Why Say “Queer” ?

Mighty Queer T-shirt in HRC store windowWe received a polite question from a visitor asking why we used the term “queer” for the people we helped when historically that word has been used as a homophobic taunt.

We are not arbitrators of good taste or cultural terminology, but we’ve seen over the past years gay, lesbian, bisexual, transgender, questioning, intersex… sexual minority… people have worked to reclaim the word “queer”. Younger people first started using it to describe their community, and it is preferred — or at least accepted — by most LGBTQI people now.

The danger in listing LGBT, LGBTI, LGBTQ, or whatever specific set of initials you choose is that you will inadvertently leave out a letter that someone will say is who they are. Using a generic term like “queer” finesses the problem of leaving someone out.

It’s likely that there are some LGBTIQ people from an older generation (like me) who still feel uncomfortable about the word “queer” because it was used against them. However, I hope that the general wide acceptance and the context we use the term in will make the most people possible feel included and respected.

I snapped this photo of the clothing for sale in the Castro Human Right’s Campaign window. They’re a pretty conservative LGBT rights organization, and even they are selling t-shirts for proud queers!

We Raise $5,000 or Get Nothing!

The Guardian Group has accepted a challenge to raise $5,000 by July 4th on the Unitarian Universalist crowdsourcing site, Faithify.

We need the money to continue to help LGBT refugees and asylum seekers settle in the San Francisco Bay Area.  When they first arrive we  buy our clients things like MUNI passes, cell service, and clothes for job interviews until they find a job and start supporting themselves. Refugees get $500/month for 8 months, but that does not cover their basic needs in high cost San Francisco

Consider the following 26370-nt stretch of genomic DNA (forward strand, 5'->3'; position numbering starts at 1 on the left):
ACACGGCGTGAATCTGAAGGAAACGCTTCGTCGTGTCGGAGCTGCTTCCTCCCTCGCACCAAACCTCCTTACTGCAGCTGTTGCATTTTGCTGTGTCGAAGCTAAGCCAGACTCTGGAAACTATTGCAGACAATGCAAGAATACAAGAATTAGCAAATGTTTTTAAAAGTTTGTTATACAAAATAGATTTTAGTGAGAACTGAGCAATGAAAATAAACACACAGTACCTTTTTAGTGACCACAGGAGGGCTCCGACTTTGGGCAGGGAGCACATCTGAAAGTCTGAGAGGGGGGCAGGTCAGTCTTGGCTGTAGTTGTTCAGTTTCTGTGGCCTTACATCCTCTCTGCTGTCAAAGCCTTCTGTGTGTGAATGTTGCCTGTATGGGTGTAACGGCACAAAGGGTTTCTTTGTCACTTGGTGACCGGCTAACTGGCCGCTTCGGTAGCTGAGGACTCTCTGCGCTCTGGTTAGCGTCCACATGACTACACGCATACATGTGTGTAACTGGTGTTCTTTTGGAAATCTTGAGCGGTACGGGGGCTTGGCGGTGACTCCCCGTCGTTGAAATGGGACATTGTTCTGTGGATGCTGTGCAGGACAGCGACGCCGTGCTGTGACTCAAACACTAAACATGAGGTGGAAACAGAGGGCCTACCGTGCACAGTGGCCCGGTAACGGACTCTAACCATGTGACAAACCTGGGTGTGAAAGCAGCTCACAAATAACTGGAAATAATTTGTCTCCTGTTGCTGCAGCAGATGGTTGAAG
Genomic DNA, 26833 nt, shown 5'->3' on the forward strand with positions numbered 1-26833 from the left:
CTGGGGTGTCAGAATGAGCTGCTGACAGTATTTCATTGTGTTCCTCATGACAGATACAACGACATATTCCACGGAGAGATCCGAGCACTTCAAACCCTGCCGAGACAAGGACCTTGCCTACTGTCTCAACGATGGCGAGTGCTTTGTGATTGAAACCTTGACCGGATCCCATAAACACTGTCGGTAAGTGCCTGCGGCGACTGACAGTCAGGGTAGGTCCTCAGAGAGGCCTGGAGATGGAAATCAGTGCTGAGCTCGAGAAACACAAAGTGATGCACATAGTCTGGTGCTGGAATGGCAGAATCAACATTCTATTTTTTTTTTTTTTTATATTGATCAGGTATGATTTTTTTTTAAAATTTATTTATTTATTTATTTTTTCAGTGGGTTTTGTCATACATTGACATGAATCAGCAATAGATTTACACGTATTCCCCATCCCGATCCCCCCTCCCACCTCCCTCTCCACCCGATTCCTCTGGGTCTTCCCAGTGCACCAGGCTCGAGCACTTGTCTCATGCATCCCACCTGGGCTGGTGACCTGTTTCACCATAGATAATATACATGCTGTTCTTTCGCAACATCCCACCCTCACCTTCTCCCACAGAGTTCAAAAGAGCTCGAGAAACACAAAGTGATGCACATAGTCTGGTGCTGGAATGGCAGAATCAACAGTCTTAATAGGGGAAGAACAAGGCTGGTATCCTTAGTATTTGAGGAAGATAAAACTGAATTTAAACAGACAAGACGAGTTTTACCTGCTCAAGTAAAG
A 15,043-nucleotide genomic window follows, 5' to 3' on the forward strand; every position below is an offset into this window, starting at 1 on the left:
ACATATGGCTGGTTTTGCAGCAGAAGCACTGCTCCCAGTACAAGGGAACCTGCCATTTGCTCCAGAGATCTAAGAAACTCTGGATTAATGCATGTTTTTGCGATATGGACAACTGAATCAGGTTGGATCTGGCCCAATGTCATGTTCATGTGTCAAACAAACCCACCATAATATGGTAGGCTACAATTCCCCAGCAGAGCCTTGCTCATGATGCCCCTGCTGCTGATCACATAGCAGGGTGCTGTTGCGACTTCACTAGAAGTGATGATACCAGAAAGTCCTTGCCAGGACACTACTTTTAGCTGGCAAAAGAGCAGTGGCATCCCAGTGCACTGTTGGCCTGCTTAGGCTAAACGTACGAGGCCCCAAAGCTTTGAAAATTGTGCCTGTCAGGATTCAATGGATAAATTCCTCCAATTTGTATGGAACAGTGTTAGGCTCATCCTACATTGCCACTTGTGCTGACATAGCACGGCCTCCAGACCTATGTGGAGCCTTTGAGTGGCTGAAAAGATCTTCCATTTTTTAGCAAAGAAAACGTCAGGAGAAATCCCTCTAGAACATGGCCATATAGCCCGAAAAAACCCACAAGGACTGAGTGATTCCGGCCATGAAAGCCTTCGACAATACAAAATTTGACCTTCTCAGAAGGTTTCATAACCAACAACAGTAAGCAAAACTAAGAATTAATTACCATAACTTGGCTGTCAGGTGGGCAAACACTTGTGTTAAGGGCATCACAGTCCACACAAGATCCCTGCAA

Asylum seekers are not allowed to work for six months, they get no government support, and cannot get routine medical care, unless they are San Francisco residents.

So the Guardian Group steps in and provides some basics when we can. Things like a bicycle helmet, emergency food money, and maybe a night at a hostel when a client’s boyfriend kicks him out without warning.

Recently we have been spending on average $4,500 for the client’s first year — that amount is more for asylum seekers and less for refugees.

We need help from beyond our mid-sized congregation if we are going to be able to continue to help newly arrived LGBT people in need.

To qualify for Faithify we have to agree that we either reach our goal, or our donors get their money back. So, it’s $5,000 or nothing!

Please help us help newcomers!  Click and Give on Faithify!

Thanks, Sisters

Pete and a Sister showing the donation check

Pete receives a big check from a Sister

 

The First Unitarian Universalist Society’s social justice volunteers who help LGBT refugees and asylum seekers settle in San Francisco were honored to receive a $1,000 check from the Sisters of Perpetual Indulgence on Easter Sunday.

Thank you, Sisters.

$2,175 Raised in First Crowdfunding Campaign

Flowers in front of a Flaming Chalice with "$2,175! Thank You!" textThank you!

We are very grateful for people who clicked and donated yesterday to the Guardian Group’s first attempt to raise money through crowdfunding. Our GiveOUT page shows a total of $2,175 has been donated to help LGBT refugees, asylum seekers, and asylees.

We appreciate the Horizon Foundation’s offer to let us participate in the nationwide GiveOUT Day. During the 24 hours of this campaign our supporters shared our posts, retweeted, and donated.

The is the Guardian Group’s first experience asking for money through social media. It worked! We will be back… but, not too often. Our next fundraising will include online donations, but it will focus on people of faith and, specifically, Unitarian Universalists. Not so many general Tweets and Facebook posts!

The money raised will allow us to continue to help LGBT newcomers settle in the Bay Area. The funds will go to things like bicycle repairs, bus passes, cell phone service, and some emergency housing support.

San Francisco is very expensive. The money we received will help us help vulnerable people get a start creating a new, free life.

Thank you, thank you, thank you!